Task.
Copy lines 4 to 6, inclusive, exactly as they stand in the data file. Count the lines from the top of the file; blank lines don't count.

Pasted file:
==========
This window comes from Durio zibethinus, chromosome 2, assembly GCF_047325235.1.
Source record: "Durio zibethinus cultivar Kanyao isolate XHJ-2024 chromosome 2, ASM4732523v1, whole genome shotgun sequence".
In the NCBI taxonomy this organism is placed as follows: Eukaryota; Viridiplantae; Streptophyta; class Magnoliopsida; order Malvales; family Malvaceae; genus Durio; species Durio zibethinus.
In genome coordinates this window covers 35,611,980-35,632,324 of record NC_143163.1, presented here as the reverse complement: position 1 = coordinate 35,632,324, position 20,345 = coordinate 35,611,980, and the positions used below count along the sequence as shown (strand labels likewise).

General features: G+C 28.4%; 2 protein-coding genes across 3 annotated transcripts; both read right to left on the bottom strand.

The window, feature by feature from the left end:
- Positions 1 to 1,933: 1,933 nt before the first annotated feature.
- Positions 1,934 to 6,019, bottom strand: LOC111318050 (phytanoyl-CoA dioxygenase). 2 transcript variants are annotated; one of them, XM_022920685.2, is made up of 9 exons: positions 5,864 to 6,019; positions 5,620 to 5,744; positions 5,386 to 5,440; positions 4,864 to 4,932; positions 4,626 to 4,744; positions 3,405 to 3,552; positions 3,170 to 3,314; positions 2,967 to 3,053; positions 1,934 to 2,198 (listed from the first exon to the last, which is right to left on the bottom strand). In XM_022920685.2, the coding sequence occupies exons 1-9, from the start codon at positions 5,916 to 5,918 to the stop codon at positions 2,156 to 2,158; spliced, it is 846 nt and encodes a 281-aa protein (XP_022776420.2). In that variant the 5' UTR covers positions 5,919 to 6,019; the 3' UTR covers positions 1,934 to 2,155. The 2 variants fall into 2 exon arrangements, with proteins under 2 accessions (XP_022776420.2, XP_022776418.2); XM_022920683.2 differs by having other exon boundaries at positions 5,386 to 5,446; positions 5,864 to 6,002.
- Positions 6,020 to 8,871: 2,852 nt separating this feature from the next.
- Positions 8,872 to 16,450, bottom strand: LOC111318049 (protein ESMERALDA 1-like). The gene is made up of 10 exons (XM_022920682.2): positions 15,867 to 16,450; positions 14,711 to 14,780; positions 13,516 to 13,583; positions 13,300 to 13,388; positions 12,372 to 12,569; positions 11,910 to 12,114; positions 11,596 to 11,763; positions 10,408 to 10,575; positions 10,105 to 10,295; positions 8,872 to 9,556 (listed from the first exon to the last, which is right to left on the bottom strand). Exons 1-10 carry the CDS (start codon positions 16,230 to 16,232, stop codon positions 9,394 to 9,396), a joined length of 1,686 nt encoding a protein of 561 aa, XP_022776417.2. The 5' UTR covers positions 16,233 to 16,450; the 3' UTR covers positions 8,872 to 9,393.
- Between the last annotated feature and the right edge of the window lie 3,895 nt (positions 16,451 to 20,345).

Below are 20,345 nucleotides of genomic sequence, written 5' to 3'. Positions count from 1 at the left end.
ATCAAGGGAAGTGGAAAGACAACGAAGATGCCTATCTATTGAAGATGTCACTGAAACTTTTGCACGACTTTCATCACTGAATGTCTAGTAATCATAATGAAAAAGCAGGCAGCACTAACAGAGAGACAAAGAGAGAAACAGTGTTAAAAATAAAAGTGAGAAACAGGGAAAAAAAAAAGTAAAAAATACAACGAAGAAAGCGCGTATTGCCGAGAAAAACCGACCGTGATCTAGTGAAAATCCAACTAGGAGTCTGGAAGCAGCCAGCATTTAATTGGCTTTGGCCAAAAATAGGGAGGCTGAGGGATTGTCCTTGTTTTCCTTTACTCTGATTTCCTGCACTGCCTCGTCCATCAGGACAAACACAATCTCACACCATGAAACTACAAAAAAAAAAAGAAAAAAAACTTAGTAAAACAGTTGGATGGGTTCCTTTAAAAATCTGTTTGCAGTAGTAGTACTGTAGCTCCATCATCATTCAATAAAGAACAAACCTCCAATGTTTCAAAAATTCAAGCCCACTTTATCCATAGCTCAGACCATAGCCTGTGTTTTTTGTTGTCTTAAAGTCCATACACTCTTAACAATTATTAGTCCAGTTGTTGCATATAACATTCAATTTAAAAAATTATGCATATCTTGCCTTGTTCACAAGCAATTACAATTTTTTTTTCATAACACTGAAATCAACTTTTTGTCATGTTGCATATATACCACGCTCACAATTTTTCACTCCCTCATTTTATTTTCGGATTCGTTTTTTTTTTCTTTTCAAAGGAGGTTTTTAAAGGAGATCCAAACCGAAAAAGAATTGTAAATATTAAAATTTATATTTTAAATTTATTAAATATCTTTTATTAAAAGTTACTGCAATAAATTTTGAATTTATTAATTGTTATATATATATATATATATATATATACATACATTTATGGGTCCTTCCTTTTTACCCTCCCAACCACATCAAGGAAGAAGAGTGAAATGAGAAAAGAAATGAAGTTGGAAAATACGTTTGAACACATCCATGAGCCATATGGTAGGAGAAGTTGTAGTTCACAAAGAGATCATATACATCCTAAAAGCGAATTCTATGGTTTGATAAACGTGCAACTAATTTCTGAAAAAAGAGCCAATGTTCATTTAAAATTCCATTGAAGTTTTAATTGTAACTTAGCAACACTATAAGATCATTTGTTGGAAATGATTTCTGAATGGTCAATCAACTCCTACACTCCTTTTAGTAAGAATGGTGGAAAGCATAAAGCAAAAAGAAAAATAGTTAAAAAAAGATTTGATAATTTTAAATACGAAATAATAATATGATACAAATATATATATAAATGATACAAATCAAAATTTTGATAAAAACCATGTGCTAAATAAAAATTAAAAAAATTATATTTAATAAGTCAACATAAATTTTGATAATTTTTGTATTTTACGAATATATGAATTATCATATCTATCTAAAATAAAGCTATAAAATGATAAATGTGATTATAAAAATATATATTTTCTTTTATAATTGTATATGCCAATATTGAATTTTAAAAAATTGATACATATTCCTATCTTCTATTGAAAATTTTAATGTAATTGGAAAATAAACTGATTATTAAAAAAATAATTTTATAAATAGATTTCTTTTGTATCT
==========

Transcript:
In genome coordinates this window covers 35,611,980-35,632,324 of record NC_143163.1, presented here as the reverse complement: position 1 = coordinate 35,632,324, position 20,345 = coordinate 35,611,980, and the positions used below count along the sequence as shown (strand labels likewise).

General features: G+C 28.4%; 2 protein-coding genes across 3 annotated transcripts; both read right to left on the bottom strand.

The window, feature by feature from the left end: